Another technique that allows you to ensure that your family members get your money is simply to gift it to them while you are alive. You are legally allowed to give any one person up to $14,000 a year ($28,000 if your spouse joins in the gift). This can allow you to spend down your estate so you do not pay taxes and also allows you to see how your money is being spent.
If you are considering estate planning, you need an experienced estate planning attorney by your side.
Monday, December 21, 2015
Are Veterans and their survivors ever eligible for benefits over and above their VA pension?
Many veterans and their families are unaware that they may be eligible for payments in addition to their monthly pension if they are housebound or require the aid and attendance of another person in order to perform everyday tasks. These additional benefits, ranging from $1,100 to $2,800 a month, are only payable to those eligible for military pensions, that is, those who have made the military their career choice.
How does a veteran qualify for A & A Benefits
In order for a veteran to qualify for VA Aid & Attendance (A& A) benefits, the individual's household assets cannot exceed $40,000; if the veteran is married, the couple's assets cannot exceed $80,000. A home and its property, and a personal use automobile, are excluded from these asset amounts.
Many veterans never apply for Aid & Attendance benefits because they feel they will not qualify. An astute estate planning attorney, however, can help them to navigate the bureaucratic waters by assisting them in establishing an irrevocable trust. Such a trust allows the veteran or spouse to transfer assets so that the asset limit for benefits is maintained.
An irrevocable trust, so named because it can't be amended or revoked, is a very helpful estate planning tool. Such a trust removes property from the estate, providing protection for spouses and other beneficiaries. One great advantage of the irrevocable trust is that, unlike Medicaid, it does not have a long "look back" period. This means that while Medicaid examines 5 years worth of financial transactions to evaluate assets, VA Aid & Attendance only looks back for a very short time.
Nonetheless, the trust document has to be carefully worded so that the beneficiary is not denied A & A just because they are also the beneficiary of a trust. If a veteran is receiving A & A benefits that cover several hours of home care, for example, but not enough to entirely serve the individual's needs, there has to be special language in the trust allowing the veteran to withdraw sufficient funds to pay for the additional needed hours of care. In situations like these, and in many others associated with Aid & Attendance Benefits, the services of a qualified estate planning attorney are invaluable.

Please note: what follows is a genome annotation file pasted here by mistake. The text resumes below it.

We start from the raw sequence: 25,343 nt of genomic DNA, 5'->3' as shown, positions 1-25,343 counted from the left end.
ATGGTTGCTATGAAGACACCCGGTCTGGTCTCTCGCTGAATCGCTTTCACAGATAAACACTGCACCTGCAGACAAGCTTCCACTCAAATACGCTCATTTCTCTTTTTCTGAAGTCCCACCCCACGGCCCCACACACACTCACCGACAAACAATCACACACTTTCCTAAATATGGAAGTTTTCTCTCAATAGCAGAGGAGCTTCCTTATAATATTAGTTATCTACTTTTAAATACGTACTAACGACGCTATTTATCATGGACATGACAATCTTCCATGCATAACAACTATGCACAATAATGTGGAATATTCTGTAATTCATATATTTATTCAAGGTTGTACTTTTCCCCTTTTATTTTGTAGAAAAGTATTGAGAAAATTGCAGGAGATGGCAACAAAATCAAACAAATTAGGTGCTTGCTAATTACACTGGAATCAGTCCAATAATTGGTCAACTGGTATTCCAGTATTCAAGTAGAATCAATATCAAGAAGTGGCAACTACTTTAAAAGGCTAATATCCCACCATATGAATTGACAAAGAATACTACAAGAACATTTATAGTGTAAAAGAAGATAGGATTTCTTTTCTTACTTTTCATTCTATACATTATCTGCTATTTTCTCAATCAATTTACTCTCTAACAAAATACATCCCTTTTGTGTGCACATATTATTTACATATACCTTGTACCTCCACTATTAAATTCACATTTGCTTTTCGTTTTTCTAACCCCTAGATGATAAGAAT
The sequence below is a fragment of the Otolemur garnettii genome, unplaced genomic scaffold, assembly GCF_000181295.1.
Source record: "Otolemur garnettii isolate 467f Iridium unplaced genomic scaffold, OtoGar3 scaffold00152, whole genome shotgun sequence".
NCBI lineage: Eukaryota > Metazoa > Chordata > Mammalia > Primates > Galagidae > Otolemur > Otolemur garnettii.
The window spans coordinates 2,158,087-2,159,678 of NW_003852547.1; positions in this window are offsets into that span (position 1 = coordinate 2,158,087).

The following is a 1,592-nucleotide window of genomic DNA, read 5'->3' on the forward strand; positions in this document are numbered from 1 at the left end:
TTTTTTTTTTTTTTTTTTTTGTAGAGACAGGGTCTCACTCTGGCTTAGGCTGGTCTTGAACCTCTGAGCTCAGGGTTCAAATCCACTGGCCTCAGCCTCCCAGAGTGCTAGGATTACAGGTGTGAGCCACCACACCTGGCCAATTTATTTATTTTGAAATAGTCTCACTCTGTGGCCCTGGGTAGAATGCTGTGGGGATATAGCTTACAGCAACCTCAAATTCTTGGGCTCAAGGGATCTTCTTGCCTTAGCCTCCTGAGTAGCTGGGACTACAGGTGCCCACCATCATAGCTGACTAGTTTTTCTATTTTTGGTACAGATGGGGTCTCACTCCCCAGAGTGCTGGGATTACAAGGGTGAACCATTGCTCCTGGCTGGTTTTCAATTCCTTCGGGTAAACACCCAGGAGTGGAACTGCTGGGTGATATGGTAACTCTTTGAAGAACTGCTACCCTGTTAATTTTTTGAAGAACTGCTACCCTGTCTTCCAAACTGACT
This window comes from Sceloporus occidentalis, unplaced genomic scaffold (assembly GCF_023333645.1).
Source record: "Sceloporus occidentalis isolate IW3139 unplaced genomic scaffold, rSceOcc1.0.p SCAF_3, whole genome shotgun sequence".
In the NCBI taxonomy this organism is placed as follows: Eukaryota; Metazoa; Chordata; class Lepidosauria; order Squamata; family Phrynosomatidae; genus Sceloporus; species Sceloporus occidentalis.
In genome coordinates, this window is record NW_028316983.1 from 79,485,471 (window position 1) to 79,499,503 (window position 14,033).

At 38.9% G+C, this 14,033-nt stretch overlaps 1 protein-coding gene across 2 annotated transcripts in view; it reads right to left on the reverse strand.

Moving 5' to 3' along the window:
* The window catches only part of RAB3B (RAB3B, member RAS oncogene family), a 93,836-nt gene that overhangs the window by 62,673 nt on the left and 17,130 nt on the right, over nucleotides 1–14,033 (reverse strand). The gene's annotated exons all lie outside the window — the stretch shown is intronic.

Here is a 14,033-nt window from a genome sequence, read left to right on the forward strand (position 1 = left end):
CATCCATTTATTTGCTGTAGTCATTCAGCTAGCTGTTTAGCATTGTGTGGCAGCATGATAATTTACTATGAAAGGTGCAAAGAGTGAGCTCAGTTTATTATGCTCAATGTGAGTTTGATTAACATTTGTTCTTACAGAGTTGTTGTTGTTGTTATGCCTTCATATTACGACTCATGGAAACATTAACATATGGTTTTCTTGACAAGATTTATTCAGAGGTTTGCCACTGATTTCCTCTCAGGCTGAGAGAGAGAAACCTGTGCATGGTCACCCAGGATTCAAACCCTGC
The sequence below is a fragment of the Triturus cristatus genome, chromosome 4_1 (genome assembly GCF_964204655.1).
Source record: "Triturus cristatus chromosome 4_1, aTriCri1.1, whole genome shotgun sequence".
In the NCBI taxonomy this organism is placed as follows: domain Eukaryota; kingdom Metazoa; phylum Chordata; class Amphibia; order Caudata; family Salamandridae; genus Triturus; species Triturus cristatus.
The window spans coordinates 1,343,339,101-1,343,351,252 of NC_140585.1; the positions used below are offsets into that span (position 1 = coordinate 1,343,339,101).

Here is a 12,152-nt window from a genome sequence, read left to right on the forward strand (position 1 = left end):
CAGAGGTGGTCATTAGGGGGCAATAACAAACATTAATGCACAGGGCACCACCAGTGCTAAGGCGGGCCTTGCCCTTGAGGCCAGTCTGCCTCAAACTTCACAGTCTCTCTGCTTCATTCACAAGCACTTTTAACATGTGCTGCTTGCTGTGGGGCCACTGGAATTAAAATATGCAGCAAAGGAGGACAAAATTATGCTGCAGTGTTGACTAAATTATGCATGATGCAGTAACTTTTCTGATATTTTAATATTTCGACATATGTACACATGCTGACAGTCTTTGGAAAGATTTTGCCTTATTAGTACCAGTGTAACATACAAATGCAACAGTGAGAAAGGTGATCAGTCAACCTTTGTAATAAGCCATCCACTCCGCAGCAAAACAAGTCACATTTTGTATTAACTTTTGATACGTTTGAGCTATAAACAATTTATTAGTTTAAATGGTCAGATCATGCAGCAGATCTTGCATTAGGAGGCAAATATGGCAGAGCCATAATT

Monday, December 7, 2015
Creating a Will is not a one-time event. You should review your will periodically, to ensure it is up to date, and make necessary changes if your personal situation, or that of your executor or beneficiaries, has changed. There are a number of life-changing events that require your Will to be revised, including:
Change in Marital Status: If you have gotten married or divorced, it is imperative that you review and modify your Will. With a new marriage, you must determine which assets you want to pass to your new spouse or step-children, and how that may relate to the beneficiary interest of your own children. Following a divorce it is a good practice to revise your Will, to formally remove the ex-spouse as a beneficiary. While you’re at it, you should also change your beneficiary on any life insurance policies, pensions, or retirement accounts. Estate planning is complicated when there are children from multiple marriages, and an attorney can help you ensure everyone is protected, which may include establishing a trust in addition to the revised Will.
Depending on jurisdiction, this may also apply to couples who have established or revoked a registered domestic partnership.
If one of your Will’s beneficiaries experiences a change in marital status, that may also trigger a need to revise your Will.
Births: Upon the birth of a new child, the parents should amend their Wills immediately, to include the names of the guardians who will care for the child if both parents die. Also, parents or grandparents may wish to modify the distribution of assets provided in their Wills, to include the new addition to the family.
Deaths or Incapacitation: If any of the named executors or beneficiaries of a Will, or the named guardians for your children, pass away or become incapacitated, your Will should be revised accordingly.
Change in Assets: Your Will may need to be changed if the value of your assets has significantly increased or decreased, or if you dispose of an asset. You may want to modify the distribution of other assets in your estate, to account for the changed value or disposition of the asset.
Change in Employment: A change in the amount and/or source of income means your Will should be examined to see if any changes must be made to that document. Retirement or changing jobs could entail moving to another state, thus subjecting your estate to the laws of that state when you die. If the change in income modifies your investing, saving or spending habits, it may be time to review your Will and make sure the distribution to your beneficiaries will be as you intended.
Changes in Probate or Tax Laws: Wills should be drafted to maximize tax benefits, and to ensure the decedent’s wishes are carried out. If the laws regarding taxation of the estate, distribution of assets, or provisions for minor children have changed, you should have your Will reviewed by an estate planning attorney to ensure your family is fully protected and your wishes will be fully carried out.
Tuesday, November 24, 2015
“I just need a simple will.” It’s a phrase estate planning attorneys hear practically every other day. From the client’s perspective, there’s no reason to do anything complicated, especially if it might lead to higher legal fees. Unfortunately, what may appear to be a “simple” estate is all too often rife with complications that, if not addressed during the planning process, can create a nightmare for you and your heirs at some point in the future. Read more . . .
Friday, November 20, 2015
Welcome to our new website. We will be posting here with new articles and updates on the latest estate planning and elder law information and tips.